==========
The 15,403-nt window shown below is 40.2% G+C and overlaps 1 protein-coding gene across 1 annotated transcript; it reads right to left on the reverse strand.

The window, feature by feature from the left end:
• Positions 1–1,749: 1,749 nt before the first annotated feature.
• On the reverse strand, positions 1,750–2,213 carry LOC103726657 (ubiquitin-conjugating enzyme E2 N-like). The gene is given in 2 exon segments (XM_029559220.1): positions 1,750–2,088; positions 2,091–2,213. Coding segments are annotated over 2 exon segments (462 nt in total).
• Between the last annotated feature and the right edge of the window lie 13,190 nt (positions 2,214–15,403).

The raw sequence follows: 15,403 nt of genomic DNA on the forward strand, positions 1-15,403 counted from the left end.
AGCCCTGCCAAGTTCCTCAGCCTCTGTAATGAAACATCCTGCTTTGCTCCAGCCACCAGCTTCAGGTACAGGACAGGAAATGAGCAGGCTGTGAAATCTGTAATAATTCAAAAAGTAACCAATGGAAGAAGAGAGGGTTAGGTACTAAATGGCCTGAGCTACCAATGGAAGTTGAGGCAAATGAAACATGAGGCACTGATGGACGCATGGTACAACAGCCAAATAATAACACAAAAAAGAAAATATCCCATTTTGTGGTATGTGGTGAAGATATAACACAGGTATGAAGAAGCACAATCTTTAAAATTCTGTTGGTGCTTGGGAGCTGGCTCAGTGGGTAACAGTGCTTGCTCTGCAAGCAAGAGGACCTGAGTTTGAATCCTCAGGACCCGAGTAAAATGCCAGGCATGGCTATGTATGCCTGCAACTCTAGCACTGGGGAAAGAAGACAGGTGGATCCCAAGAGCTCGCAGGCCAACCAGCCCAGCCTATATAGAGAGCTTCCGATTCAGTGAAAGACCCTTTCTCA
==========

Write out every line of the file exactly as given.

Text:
The 15,403-nt window shown below is 40.2% G+C and overlaps 1 protein-coding gene across 1 annotated transcript; it reads right to left on the reverse strand.

The window, feature by feature from the left end:
• Positions 1–1,749: 1,749 nt before the first annotated feature.
• On the reverse strand, positions 1,750–2,213 carry LOC103726657 (ubiquitin-conjugating enzyme E2 N-like). The gene is given in 2 exon segments (XM_029559220.1): positions 1,750–2,088; positions 2,091–2,213. Coding segments are annotated over 2 exon segments (462 nt in total).
• Between the last annotated feature and the right edge of the window lie 13,190 nt (positions 2,214–15,403).

The raw sequence follows: 15,403 nt of genomic DNA on the forward strand, positions 1-15,403 counted from the left end.
AGCCCTGCCAAGTTCCTCAGCCTCTGTAATGAAACATCCTGCTTTGCTCCAGCCACCAGCTTCAGGTACAGGACAGGAAATGAGCAGGCTGTGAAATCTGTAATAATTCAAAAAGTAACCAATGGAAGAAGAGAGGGTTAGGTACTAAATGGCCTGAGCTACCAATGGAAGTTGAGGCAAATGAAACATGAGGCACTGATGGACGCATGGTACAACAGCCAAATAATAACACAAAAAAGAAAATATCCCATTTTGTGGTATGTGGTGAAGATATAACACAGGTATGAAGAAGCACAATCTTTAAAATTCTGTTGGTGCTTGGGAGCTGGCTCAGTGGGTAACAGTGCTTGCTCTGCAAGCAAGAGGACCTGAGTTTGAATCCTCAGGACCCGAGTAAAATGCCAGGCATGGCTATGTATGCCTGCAACTCTAGCACTGGGGAAAGAAGACAGGTGGATCCCAAGAGCTCGCAGGCCAACCAGCCCAGCCTATATAGAGAGCTTCCGATTCAGTGAAAGACCCTTTCTCA